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We return to look more closely at a topic which has long been of central importance to the show - the corrupting influence of the modern money system. Specifically, what are the problems of telling people not that if they wish to eat, they must work, but that they must have a paid job. For inspiration we relisten to Ivan Illich from episode #523 in which he predicts an end to social power. In the first hour, Robin expands on what this might mean in the arena of money, using his insights from his 18 years in Bangladesh. In the second year, we hear an adaptation of a film about the global movement towards a universal income, followed up a longer section of the original Illich quote.
Thanks to VPRO for the video about the basic income.
This show begins with an Illich quote from episode 523 - outlining his conception that Foucault's concept of "social power" is an illusory metaphor. How would society be like if circumstances revealed that there were no such thing? We begin with 45 minutes from Robin Upton, summarizing the reflections from his Summer break - on the vacuousness of social power. He focuses particularly on money, but is aware that Illich was not speaking only about money, but more broadly. Robin draws on his experience of life in Bangladesh, which he suggests is a helpful contrast to the unusually disciplined and hypercontrolled society that is USA, to try to sketch out a broader picture of what the end of social power might mean and how it could take place.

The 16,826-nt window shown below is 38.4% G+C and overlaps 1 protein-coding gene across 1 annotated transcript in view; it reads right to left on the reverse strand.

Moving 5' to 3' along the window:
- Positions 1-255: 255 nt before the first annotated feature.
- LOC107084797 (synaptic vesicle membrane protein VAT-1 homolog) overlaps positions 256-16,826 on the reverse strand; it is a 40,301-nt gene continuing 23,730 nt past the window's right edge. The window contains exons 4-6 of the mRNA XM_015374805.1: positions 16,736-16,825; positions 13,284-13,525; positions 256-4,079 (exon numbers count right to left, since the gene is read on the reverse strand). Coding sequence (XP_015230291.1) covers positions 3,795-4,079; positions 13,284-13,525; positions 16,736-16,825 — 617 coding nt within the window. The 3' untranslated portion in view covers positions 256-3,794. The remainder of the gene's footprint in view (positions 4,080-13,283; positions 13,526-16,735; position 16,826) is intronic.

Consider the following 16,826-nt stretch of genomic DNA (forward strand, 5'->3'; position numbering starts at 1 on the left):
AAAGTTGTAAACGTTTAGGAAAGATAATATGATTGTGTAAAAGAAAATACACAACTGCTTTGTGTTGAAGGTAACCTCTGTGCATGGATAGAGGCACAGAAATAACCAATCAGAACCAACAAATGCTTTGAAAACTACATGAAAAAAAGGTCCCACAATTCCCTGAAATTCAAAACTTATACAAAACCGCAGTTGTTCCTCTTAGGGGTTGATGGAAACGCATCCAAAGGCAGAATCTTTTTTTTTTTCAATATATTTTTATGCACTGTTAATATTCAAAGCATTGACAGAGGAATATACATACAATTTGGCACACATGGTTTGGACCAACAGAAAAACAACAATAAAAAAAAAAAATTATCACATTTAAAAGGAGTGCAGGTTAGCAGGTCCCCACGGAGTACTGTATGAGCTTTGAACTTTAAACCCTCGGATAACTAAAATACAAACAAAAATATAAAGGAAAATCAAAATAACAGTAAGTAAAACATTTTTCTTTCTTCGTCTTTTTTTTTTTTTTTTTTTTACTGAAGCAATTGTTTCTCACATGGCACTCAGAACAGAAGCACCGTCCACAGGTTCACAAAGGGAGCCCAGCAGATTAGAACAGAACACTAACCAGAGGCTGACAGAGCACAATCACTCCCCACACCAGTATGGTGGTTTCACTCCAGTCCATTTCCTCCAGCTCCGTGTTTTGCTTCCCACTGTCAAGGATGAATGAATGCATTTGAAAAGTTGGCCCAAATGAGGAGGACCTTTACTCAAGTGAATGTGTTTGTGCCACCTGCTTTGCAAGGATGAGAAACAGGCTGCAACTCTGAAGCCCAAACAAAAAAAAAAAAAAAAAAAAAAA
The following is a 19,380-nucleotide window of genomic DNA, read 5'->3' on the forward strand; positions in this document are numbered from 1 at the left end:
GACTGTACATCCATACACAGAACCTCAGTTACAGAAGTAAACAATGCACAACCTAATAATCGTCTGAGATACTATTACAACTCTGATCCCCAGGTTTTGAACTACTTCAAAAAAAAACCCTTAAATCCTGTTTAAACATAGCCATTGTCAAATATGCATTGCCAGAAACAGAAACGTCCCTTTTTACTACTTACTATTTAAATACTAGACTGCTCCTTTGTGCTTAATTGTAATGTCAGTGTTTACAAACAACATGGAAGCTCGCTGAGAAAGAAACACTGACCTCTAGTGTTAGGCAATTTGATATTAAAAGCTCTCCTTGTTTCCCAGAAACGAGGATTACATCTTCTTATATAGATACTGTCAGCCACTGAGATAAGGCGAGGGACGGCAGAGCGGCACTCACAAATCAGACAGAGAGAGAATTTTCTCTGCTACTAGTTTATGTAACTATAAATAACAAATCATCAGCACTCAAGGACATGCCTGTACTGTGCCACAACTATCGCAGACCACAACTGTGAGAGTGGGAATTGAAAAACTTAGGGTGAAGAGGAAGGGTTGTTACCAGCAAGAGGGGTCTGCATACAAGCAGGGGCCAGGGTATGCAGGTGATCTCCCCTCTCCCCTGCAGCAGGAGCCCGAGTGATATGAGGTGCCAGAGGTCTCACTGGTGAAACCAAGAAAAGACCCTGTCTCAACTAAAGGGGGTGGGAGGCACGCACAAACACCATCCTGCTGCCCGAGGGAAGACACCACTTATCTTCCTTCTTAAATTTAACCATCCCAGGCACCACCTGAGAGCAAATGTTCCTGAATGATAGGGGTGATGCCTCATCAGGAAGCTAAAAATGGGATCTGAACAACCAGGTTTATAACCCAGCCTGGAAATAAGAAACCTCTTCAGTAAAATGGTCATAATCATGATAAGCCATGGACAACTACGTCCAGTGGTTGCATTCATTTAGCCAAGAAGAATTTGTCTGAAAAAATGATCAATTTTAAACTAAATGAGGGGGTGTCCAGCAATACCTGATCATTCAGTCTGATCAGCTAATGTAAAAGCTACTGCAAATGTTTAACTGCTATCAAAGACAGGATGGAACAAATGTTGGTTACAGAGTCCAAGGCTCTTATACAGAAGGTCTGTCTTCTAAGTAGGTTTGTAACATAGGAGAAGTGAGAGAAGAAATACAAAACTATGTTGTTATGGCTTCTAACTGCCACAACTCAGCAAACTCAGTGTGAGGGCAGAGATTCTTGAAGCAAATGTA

Towards the end of the first hour, we hear a radio adaptation of a 2015 video on the growing movement for a basic income. The first section is on Michael Baumeyer, who reflecting how much his health and outlook increased when he gave himself a non-business related "basic income" of €1000/month, started a web based project to give the same privilege to other people. His project, at http://MeinGrundEinkommen.de has provided a year's basic income to dozens of volunteers.
Next we follow the work of Guy Standing, who has setup basic income projects for communities of thousands of people. the results have been generally good; he reports improved nutrition and health, and an increase in economic activity of those granted the income.